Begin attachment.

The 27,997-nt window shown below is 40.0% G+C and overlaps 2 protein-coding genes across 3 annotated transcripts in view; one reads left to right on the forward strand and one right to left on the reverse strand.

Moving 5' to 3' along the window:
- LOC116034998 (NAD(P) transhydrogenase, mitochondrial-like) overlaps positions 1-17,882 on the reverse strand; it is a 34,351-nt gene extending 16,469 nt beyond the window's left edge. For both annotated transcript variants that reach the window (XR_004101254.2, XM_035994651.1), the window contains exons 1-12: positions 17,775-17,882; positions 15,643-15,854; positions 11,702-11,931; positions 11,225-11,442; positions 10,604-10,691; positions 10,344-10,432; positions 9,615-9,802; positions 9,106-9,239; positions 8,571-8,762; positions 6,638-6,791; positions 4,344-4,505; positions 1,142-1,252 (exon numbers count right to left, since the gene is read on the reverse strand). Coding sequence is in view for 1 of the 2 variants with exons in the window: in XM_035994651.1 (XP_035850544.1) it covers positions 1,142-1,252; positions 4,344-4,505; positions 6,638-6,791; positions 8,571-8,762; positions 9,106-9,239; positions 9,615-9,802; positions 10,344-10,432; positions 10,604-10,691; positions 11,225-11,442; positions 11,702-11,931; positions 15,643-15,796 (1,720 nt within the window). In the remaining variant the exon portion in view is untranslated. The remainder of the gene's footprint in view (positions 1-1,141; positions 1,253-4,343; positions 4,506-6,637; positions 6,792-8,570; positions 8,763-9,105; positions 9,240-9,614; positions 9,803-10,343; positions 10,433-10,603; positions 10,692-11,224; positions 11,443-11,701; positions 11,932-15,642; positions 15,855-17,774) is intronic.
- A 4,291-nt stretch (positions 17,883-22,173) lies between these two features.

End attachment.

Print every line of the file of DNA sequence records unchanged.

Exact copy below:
The 27,997-nt window shown below is 40.0% G+C and overlaps 2 protein-coding genes across 3 annotated transcripts in view; one reads left to right on the forward strand and one right to left on the reverse strand.

Moving 5' to 3' along the window:
- LOC116034998 (NAD(P) transhydrogenase, mitochondrial-like) overlaps positions 1-17,882 on the reverse strand; it is a 34,351-nt gene extending 16,469 nt beyond the window's left edge. For both annotated transcript variants that reach the window (XR_004101254.2, XM_035994651.1), the window contains exons 1-12: positions 17,775-17,882; positions 15,643-15,854; positions 11,702-11,931; positions 11,225-11,442; positions 10,604-10,691; positions 10,344-10,432; positions 9,615-9,802; positions 9,106-9,239; positions 8,571-8,762; positions 6,638-6,791; positions 4,344-4,505; positions 1,142-1,252 (exon numbers count right to left, since the gene is read on the reverse strand). Coding sequence is in view for 1 of the 2 variants with exons in the window: in XM_035994651.1 (XP_035850544.1) it covers positions 1,142-1,252; positions 4,344-4,505; positions 6,638-6,791; positions 8,571-8,762; positions 9,106-9,239; positions 9,615-9,802; positions 10,344-10,432; positions 10,604-10,691; positions 11,225-11,442; positions 11,702-11,931; positions 15,643-15,796 (1,720 nt within the window). In the remaining variant the exon portion in view is untranslated. The remainder of the gene's footprint in view (positions 1-1,141; positions 1,253-4,343; positions 4,506-6,637; positions 6,792-8,570; positions 8,763-9,105; positions 9,240-9,614; positions 9,803-10,343; positions 10,433-10,603; positions 10,692-11,224; positions 11,443-11,701; positions 11,932-15,642; positions 15,855-17,774) is intronic.
- A 4,291-nt stretch (positions 17,883-22,173) lies between these two features.